If you have any of the following symptoms, you should see a doctor right away:
-Swelling of the lips, tongue, or throat
-Dizziness or lightheadedness
If you have any of the following symptoms, you should call 911:
-Passing out or unresponsiveness
Types of allergy testing
There are two general types of allergy testing: skin prick testing and blood testing. Skin prick testing involves placing a small drop of an allergen on the skin and then making a small prick in the skin to allow the allergen to enter. If you are allergic to the allergen, you will typically develop a small bump or hive at the site within 15 minutes. Blood testing for allergies is a little more involved. A blood sample is taken and then exposed to different allergens. If you are allergic to any of the allergens, your body will produce antibodies in response. The level of antibodies present in your blood can be indicative of how severe your allergy is.
Living with food allergies
If you have a food allergy, you need to be careful about the foods you eat to avoid a potentially life-threatening reaction. But did you know that there are some foods that are more likely to cause an allergic reaction than others?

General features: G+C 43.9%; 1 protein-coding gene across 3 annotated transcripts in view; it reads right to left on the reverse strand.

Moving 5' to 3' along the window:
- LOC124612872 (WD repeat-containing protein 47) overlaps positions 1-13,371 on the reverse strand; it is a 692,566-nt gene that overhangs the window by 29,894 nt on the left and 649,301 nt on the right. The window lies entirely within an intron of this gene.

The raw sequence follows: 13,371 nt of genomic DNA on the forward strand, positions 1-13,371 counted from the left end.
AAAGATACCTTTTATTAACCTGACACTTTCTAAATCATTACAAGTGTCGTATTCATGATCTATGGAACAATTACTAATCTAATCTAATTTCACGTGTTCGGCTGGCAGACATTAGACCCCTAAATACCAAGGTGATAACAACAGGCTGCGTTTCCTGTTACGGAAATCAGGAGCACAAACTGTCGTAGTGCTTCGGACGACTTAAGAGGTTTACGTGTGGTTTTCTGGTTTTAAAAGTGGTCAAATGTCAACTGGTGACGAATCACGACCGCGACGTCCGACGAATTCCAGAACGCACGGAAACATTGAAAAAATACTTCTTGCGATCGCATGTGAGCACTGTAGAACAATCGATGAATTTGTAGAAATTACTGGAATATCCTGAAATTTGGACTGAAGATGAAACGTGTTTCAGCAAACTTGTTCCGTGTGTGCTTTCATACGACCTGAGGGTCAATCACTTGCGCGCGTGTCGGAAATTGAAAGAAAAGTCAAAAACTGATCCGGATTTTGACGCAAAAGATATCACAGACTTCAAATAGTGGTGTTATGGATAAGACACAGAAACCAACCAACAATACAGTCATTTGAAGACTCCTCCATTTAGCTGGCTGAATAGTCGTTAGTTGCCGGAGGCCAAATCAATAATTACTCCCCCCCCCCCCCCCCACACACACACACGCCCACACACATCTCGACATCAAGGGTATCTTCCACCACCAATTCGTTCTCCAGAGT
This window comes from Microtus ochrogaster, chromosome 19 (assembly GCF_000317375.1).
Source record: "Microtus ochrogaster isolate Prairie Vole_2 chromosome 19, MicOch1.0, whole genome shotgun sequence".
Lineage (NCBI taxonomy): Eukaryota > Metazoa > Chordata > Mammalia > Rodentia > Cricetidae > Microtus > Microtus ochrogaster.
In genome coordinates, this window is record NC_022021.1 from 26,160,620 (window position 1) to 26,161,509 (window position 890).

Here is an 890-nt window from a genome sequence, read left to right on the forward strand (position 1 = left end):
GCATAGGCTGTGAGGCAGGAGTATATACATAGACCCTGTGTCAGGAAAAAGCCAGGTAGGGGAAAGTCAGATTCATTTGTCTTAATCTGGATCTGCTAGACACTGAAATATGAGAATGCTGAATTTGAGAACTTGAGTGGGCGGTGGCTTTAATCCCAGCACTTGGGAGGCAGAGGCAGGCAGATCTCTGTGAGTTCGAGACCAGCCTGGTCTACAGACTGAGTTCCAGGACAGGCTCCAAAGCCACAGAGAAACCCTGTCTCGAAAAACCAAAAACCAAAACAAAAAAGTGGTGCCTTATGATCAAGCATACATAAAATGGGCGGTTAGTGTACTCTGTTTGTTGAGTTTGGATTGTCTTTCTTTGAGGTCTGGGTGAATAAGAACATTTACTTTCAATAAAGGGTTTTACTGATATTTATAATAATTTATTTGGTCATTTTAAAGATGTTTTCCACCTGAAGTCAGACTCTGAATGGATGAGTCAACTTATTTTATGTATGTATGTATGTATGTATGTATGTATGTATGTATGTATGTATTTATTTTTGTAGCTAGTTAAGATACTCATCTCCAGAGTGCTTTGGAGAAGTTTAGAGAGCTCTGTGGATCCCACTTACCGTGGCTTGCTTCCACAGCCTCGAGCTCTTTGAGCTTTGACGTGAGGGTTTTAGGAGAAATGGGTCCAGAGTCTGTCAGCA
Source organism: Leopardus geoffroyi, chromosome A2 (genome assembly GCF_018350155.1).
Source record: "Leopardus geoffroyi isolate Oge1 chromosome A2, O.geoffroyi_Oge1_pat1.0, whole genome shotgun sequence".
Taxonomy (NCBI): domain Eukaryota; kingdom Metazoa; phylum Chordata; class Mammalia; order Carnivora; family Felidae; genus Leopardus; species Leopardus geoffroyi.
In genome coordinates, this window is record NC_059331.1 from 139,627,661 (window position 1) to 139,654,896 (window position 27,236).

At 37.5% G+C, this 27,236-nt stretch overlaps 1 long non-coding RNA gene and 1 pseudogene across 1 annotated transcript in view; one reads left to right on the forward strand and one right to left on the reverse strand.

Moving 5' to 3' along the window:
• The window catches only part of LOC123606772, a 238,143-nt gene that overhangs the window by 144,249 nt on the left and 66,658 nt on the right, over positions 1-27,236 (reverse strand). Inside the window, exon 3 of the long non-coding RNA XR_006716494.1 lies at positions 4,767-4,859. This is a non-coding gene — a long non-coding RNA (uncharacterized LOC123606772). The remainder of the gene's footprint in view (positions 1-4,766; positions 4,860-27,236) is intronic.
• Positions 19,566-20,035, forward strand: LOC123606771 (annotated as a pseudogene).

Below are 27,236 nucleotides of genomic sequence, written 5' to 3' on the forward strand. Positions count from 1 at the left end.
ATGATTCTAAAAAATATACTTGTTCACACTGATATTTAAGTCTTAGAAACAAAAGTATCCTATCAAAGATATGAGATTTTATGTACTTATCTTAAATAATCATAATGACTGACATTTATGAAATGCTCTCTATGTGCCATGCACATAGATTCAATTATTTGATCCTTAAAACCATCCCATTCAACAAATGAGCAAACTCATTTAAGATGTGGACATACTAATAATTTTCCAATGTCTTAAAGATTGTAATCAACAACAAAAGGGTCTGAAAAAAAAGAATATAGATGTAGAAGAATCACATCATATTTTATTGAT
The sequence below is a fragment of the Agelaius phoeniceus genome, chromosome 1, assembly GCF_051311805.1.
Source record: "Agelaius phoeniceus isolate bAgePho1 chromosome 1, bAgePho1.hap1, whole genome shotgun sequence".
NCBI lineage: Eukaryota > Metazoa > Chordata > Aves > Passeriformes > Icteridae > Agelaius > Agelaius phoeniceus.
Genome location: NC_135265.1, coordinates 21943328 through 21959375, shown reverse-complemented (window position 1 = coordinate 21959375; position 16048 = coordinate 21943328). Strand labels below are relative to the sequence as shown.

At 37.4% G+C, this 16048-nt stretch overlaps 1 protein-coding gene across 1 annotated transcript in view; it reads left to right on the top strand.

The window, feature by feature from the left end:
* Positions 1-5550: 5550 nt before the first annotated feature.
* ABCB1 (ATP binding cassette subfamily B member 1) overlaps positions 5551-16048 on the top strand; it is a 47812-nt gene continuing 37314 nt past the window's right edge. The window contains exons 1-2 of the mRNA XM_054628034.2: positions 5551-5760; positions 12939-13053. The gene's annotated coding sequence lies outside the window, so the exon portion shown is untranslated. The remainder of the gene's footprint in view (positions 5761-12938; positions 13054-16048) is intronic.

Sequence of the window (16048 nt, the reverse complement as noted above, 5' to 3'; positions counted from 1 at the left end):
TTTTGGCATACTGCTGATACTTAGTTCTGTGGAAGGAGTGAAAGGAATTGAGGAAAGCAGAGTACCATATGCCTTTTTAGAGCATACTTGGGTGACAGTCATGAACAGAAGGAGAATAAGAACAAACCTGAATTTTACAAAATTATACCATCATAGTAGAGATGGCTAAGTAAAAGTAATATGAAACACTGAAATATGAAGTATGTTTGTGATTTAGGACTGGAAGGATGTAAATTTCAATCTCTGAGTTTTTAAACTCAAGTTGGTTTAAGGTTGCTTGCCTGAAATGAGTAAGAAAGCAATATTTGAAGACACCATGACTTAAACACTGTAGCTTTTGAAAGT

There are eight foods that account for 90 percent of all food-allergic reactions: milk, eggs, peanuts, tree nuts, soy, wheat, fish and shellfish. Some people are allergic to one or two of these foods, while others may be allergic to several.
Some people outgrow their allergies as they get older. For example, children who are allergic to cow’s milk often outgrow their allergy by the time they are five years old. However, people who are allergic to peanuts may never outgrow their allergy.
If you have a food allergy, it’s important to learn as much as you can about your condition and how to manage it. You should also talk to your doctor about what you can do to minimize your risk of a serious reaction.
Resources for families with food allergies
If you or a family member has a food allergy, it’s important to be vigilant about what you eat. Some food items need extra caution, as they are more likely to cause reactions. Here are some resources to help you make informed choices about what to eat:
-The Food Allergy & Anaphylaxis Network provides information and resources for families dealing with food allergies. They have a list of common allergens, as well as tips for avoiding them.
-The Asthma and Allergy Foundation of America also has a list of common allergens and tips for avoiding them. They also have an allergy-friendly recipe section on their website.
-AllergyEats is a website that allows users to search for restaurants that are friendly to specific allergies. You can search by allergen, as well as by city or state.